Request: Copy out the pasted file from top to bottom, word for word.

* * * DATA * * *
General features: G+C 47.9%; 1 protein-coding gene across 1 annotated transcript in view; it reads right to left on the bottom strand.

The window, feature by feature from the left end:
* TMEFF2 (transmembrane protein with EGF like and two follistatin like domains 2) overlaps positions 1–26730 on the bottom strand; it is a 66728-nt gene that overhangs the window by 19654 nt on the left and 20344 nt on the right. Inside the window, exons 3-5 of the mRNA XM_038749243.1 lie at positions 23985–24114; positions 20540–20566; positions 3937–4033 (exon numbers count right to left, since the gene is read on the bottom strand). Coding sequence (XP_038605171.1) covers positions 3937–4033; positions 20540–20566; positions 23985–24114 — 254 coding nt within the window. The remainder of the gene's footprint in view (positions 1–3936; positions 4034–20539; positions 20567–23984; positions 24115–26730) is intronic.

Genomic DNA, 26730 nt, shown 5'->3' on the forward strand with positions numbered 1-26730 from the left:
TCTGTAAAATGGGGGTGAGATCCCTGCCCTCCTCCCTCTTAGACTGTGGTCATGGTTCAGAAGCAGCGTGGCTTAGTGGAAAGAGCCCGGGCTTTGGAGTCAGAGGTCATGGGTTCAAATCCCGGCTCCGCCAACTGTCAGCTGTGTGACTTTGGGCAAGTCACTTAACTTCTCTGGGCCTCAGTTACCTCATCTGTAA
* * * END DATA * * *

General features: G+C 47.9%; 1 protein-coding gene across 1 annotated transcript in view; it reads right to left on the bottom strand.

The window, feature by feature from the left end:
* TMEFF2 (transmembrane protein with EGF like and two follistatin like domains 2) overlaps positions 1–26730 on the bottom strand; it is a 66728-nt gene that overhangs the window by 19654 nt on the left and 20344 nt on the right. Inside the window, exons 3-5 of the mRNA XM_038749243.1 lie at positions 23985–24114; positions 20540–20566; positions 3937–4033 (exon numbers count right to left, since the gene is read on the bottom strand). Coding sequence (XP_038605171.1) covers positions 3937–4033; positions 20540–20566; positions 23985–24114 — 254 coding nt within the window. The remainder of the gene's footprint in view (positions 1–3936; positions 4034–20539; positions 20567–23984; positions 24115–26730) is intronic.

Genomic DNA, 26730 nt, shown 5'->3' on the forward strand with positions numbered 1-26730 from the left:
TCTGTAAAATGGGGGTGAGATCCCTGCCCTCCTCCCTCTTAGACTGTGGTCATGGTTCAGAAGCAGCGTGGCTTAGTGGAAAGAGCCCGGGCTTTGGAGTCAGAGGTCATGGGTTCAAATCCCGGCTCCGCCAACTGTCAGCTGTGTGACTTTGGGCAAGTCACTTAACTTCTCTGGGCCTCAGTTACCTCATCTGTAA